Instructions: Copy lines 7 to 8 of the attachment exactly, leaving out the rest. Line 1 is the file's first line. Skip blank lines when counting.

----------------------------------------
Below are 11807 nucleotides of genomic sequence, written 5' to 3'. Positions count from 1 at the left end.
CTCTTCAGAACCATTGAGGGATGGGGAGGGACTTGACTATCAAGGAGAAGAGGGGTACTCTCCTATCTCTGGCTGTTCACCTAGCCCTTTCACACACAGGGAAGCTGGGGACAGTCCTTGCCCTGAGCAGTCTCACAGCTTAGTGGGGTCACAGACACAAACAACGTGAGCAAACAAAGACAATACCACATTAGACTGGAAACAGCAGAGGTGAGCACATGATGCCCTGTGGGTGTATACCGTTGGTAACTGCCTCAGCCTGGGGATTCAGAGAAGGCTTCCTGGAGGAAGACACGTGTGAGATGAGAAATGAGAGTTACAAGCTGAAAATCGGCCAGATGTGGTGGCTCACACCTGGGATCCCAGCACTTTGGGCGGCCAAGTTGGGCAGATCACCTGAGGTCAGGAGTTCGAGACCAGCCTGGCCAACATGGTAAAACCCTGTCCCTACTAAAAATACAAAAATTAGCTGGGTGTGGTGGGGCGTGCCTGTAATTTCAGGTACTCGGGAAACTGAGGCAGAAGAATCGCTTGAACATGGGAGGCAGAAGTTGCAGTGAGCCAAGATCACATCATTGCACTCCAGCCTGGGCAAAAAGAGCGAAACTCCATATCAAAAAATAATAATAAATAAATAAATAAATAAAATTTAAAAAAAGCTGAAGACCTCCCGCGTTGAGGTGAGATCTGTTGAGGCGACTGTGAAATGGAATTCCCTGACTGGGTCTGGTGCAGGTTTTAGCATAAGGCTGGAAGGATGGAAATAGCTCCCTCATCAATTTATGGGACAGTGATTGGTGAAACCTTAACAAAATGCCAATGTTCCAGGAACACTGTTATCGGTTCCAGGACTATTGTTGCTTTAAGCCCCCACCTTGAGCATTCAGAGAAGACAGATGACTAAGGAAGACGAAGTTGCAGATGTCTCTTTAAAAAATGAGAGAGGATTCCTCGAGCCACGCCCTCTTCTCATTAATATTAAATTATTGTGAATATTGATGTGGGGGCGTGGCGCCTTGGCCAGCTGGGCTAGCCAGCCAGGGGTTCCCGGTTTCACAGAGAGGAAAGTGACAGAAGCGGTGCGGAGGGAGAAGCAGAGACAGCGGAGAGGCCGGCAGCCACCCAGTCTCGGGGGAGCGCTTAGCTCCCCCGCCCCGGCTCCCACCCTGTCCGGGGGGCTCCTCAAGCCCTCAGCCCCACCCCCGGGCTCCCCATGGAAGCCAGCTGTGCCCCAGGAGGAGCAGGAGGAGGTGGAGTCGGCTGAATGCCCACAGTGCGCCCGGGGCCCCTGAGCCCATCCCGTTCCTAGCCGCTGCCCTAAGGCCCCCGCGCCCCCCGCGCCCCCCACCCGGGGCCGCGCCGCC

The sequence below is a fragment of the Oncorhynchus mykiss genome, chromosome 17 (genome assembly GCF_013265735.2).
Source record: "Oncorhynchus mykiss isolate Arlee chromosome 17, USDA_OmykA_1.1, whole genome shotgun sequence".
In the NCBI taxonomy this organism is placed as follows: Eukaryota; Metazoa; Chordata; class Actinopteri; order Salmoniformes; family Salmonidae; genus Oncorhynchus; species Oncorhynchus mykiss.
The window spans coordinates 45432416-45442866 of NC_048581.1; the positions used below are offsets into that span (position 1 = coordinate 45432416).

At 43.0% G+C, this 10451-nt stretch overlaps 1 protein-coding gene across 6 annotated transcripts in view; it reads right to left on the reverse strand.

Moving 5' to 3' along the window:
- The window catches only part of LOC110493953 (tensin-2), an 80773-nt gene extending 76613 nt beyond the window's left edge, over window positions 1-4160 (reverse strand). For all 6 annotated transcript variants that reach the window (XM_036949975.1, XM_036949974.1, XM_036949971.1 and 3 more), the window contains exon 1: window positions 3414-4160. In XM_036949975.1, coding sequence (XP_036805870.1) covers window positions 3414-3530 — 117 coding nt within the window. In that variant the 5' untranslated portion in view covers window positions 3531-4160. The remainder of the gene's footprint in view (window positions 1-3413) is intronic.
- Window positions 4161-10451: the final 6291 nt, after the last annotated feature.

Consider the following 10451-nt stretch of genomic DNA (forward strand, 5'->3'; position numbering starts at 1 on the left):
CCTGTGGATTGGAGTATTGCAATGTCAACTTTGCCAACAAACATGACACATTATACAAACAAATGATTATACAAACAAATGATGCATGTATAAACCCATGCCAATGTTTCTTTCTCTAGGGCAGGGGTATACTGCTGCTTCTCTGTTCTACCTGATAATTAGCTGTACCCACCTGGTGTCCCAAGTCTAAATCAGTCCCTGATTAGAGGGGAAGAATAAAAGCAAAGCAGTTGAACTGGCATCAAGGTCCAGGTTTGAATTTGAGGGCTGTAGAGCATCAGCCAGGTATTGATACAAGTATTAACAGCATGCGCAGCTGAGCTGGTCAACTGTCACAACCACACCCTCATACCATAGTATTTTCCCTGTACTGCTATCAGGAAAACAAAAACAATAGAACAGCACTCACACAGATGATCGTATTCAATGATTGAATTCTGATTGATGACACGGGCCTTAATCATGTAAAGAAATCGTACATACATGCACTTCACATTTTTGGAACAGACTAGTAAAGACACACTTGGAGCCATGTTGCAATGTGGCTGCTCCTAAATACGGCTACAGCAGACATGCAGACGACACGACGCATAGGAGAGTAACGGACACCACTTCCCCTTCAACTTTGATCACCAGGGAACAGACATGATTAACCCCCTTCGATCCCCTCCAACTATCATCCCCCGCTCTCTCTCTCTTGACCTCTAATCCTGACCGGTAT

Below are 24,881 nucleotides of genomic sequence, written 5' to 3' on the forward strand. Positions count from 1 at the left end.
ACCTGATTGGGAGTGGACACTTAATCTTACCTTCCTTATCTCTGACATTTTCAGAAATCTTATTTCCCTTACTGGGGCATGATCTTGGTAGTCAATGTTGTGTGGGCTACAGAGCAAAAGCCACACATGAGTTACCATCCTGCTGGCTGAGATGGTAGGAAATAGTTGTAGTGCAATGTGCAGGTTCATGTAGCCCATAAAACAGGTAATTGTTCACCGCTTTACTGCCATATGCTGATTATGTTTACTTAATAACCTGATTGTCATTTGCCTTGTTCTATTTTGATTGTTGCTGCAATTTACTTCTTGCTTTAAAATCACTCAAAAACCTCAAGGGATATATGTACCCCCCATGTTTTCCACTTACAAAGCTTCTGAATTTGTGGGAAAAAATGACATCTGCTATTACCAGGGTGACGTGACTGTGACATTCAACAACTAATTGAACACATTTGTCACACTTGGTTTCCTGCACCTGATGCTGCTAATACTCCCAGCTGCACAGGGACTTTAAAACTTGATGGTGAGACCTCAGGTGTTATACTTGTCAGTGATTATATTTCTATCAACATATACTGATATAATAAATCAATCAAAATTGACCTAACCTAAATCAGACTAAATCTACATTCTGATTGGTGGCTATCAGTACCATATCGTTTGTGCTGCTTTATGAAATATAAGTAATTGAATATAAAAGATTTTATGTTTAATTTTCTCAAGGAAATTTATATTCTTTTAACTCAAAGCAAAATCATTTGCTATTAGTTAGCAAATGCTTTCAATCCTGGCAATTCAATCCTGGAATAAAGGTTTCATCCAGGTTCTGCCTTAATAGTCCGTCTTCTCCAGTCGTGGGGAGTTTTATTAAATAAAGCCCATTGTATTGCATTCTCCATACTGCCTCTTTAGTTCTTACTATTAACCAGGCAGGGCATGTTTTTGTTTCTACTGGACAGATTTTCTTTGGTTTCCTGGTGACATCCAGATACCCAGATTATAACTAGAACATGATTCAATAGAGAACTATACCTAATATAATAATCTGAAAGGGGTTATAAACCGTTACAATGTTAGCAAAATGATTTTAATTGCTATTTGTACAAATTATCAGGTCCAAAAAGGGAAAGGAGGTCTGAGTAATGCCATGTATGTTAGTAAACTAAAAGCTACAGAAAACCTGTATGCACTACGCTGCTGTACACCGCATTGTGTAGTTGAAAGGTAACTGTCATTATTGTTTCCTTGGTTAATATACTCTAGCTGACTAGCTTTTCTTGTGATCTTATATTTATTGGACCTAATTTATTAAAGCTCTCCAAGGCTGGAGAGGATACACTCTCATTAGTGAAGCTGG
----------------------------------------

At 43.0% G+C, this 10451-nt stretch overlaps 1 protein-coding gene across 6 annotated transcripts in view; it reads right to left on the reverse strand.

Moving 5' to 3' along the window: